Bromley Libraries

Eagle of the Ninth

May 20, 2020 Bromley Libraries Season 1 Episode 9
Bromley Libraries
Eagle of the Ninth
Show Notes Transcript Chapter Markers

A story of plague, debauchery, death, double cross, spies.... and empathy of everyday folk and all found with Bromley Libraries Electronic Resources

Empathy Lab
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The Eagle of the Ninth 


Hi welcome to our Ninth podcast… 


Today we look at a similar time in the 1300’s and how they managed to keep themselves entertained in Italy during the plague lockdown and also to see how London had learned in the intervening 300 years to survive the Great Plague of the 1600’s 


The subtle art of the double cross as practiced in the 2nd World War is followed up from our VE Day podcast and with a review of the excellent book Double Cross and we quickly delve into NewsBank to find an article about Ewen Montagu getting his final wish to see the official written history of Operation Mincemeat  


And we look at the excellent resource CareerActive which takes you through all aspects of getting and developing a job or career including catching up with your old mates… 


Oh and whatever ever did happen to the Eagle of the Ninth – perhaps we’ll find out? 



As I’ve said before – Bromley Libraries are still closed, but don’t worry about expiring library books. Any books and cd’s taken out this year will automatically renewed to well beyond the date we eventually open at. And any DVD’s taken out from 20th March will be renewed as well and no rental charged.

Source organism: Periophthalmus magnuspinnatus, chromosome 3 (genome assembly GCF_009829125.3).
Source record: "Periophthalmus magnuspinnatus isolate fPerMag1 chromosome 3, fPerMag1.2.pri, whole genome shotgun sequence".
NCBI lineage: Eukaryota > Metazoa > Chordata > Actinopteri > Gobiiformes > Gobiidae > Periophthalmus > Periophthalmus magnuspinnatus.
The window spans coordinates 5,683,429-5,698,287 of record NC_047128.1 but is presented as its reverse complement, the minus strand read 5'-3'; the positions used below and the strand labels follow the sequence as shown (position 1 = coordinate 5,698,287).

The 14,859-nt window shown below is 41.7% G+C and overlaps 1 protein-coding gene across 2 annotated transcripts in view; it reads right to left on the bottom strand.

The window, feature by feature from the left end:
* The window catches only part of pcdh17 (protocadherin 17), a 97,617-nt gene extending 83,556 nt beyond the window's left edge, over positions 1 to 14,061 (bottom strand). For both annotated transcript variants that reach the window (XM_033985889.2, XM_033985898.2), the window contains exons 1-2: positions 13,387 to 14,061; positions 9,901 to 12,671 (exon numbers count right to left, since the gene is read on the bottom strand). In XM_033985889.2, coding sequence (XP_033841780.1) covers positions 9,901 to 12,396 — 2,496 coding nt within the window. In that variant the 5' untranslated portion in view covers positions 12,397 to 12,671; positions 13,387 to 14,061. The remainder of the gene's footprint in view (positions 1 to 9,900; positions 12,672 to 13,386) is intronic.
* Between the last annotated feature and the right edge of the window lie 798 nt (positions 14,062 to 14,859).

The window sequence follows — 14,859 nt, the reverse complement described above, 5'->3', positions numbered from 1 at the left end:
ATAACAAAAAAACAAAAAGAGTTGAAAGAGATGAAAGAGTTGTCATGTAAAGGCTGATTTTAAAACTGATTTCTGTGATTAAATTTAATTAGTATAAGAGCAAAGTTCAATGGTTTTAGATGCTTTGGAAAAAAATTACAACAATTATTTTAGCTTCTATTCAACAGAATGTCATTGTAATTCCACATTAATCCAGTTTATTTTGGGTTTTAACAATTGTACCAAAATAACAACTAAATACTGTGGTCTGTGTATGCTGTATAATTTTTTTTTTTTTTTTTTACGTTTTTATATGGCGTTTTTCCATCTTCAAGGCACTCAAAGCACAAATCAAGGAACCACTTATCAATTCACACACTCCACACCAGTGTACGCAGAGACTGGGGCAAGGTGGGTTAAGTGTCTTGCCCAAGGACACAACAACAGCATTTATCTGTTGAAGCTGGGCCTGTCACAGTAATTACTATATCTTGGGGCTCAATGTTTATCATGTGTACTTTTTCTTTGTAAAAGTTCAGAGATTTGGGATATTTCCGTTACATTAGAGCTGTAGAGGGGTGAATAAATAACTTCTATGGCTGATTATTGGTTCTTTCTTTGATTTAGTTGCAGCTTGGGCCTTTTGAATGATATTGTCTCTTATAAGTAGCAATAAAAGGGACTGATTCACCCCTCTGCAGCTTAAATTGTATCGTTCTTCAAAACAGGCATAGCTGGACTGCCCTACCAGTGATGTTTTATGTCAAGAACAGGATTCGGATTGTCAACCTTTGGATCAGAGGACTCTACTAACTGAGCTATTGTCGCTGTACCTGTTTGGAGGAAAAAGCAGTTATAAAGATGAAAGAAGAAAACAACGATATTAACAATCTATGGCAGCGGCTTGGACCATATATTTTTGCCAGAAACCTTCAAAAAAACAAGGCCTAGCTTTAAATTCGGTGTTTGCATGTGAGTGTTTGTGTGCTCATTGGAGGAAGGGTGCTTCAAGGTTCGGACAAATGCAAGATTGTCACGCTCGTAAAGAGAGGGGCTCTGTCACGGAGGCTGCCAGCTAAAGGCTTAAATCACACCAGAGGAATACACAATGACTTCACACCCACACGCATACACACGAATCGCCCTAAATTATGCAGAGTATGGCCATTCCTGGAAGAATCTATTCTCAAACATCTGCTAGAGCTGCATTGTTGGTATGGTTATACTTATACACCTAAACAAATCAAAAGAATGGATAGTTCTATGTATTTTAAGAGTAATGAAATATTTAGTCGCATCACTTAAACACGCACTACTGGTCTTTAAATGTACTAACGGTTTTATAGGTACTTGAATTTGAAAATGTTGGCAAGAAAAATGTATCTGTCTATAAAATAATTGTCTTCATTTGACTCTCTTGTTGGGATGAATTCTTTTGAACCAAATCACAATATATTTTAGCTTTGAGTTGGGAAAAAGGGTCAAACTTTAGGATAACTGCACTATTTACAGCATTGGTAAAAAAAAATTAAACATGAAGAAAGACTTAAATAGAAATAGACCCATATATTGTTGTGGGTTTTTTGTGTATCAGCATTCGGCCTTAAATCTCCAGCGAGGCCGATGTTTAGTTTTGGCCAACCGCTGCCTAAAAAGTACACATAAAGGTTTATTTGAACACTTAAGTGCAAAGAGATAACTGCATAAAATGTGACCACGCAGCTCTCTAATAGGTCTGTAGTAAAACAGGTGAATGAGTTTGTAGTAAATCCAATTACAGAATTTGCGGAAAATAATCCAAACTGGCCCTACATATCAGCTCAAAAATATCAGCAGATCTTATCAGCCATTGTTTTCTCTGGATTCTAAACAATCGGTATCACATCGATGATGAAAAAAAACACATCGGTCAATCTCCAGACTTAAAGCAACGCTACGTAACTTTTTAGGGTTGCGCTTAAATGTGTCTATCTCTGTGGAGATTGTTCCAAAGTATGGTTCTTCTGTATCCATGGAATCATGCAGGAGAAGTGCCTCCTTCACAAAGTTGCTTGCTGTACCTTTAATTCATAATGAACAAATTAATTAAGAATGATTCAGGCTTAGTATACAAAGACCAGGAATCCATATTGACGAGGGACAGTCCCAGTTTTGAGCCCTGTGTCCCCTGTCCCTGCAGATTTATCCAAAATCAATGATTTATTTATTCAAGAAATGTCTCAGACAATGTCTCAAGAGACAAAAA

Any updates on opening of library services will be posted on the library websites and of course this podcast. 


According to June’s BBC History there were 5 steps to avoid the plague in the 17th Century. Consign yourself to quarantine is something we can all relate to, although the need to self isolate because someone had it was a little more drastic and that was to daub a red cross on your door and add a note asking the Lord to have mercy is not nearly as nice as having a rainbow drawn by your 3 year old stuck on the window.  

Steer clear of filth and dung is always sound advice in my book. Banning hogs, dogs, cats and tame pigeons was a bit harsh 

Fumigating your clothes with smoke or perfumes was, in retrospect, thought to be more sound.  

Burying the dead at night, given the numbers killed by the plague was sound advice. Particularly as it deterred large gatherings and reduced the impact on morale – although sometimes the night hours weren’t long enough… 

Taking the moral high ground such as avoiding bear baiting, watching plays, and the singing of ballads which were banned due to the multitude of rogues and wandering beggars that swarm in every place about the city. So the same as now  - No Motorhead gigs…